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Dias Kadyrbayev, friend of Boston bombing suspect, pleads guilty

Dias Kadyrbayev of Kazakhstan admitted in U.S. District Court on Thursday that he removed a backpack containing emptied-out fireworks from Tsarnaev's dorm room several days after the 2013 attack that killed three people and injured more than 260 others.

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Dias Kadyrbayev testifies in federal court in Boston, in this artist's sketch. Kadyrbayev, a native of Kazakhstan and friend of Boston Marathon bombing suspect Dzhokhar Tsarnaev, has pleaded guilty to obstruction of justice and conspiracy for allegedly removing a backpack containing fireworks from Tsarnaev's dorm room after realizing he was suspected of carrying out the deadly 2013 attack.

Jane Flavell Collins/AP/File

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A college friend of Boston Marathon bombing suspect Dzhokhar Tsarnaev has pleaded guilty to obstruction of justice and conspiracy charges.

Dias Kadyrbayev of Kazakhstan admitted in U.S. District Court on Thursday that he removed a backpack containing emptied-out fireworks from Tsarnaev's dorm room several days after the 2013 attack that killed three people and injured more than 260 others. 

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Under the plea agreement, federal prosecutors said they would ask for no more than seven years in federal prisons for the 20-year-old Kadyrbayev. His lawyer still could seek a lighter sentence.

Judge Douglas Woodlock set sentencing for Nov. 18 but did not immediately accept the plea agreement, saying he first wanted to review a report that will be prepared by the probation department.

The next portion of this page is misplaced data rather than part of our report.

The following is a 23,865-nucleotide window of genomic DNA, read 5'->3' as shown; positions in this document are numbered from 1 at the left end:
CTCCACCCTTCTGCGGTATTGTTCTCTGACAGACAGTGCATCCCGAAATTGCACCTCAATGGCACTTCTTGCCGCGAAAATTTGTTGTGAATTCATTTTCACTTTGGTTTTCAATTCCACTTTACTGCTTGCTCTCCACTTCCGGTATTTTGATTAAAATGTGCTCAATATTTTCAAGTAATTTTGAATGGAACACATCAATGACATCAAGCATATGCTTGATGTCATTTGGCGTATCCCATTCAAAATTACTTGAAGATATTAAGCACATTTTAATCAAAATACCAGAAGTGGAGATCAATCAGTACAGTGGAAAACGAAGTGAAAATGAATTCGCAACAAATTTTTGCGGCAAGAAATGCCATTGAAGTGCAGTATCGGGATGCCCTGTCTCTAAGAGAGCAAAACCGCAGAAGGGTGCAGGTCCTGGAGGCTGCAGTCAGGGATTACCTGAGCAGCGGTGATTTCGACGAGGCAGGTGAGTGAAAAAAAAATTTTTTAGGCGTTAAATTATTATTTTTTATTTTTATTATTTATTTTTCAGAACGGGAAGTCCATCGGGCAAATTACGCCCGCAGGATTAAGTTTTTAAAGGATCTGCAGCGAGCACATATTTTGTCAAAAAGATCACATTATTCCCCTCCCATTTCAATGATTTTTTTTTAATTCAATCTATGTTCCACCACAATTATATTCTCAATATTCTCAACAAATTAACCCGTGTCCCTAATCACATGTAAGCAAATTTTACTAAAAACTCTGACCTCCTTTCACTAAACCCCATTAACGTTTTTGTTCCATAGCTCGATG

Azamat Tazhayakov, a friend of Kadyrbayev, was convicted last month.

During his trial, witnesses said Kadyrbayev took the backpack and threw it in the trash, while Tazhayakov was convicted of agreeing with the plan to remove the items.

During Tazhayakov's trial, prosecutors said the items were removed from Tsarnaev's room hours after Kadyrbayev received a text message from Tsarnaev saying he could go to his dorm room and "take what's there."

The backpack and fireworks were recovered later in a New Bedford landfill. Prosecutors said the fireworks had been emptied of explosive powder that can be used to make bombs.

Tamerlan Tsarnaev was killed in a shootout with police several days after the bombings. Dzhokhar Tsarnaev has pleaded not guilty to 30 federal charges and faces the possibility of the death penalty if convicted. His trial is scheduled to begin in November.

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A third college friend, Robel Phillipos, of Cambridge, is charged with lying to federal investigators. He is scheduled to go on trial next month.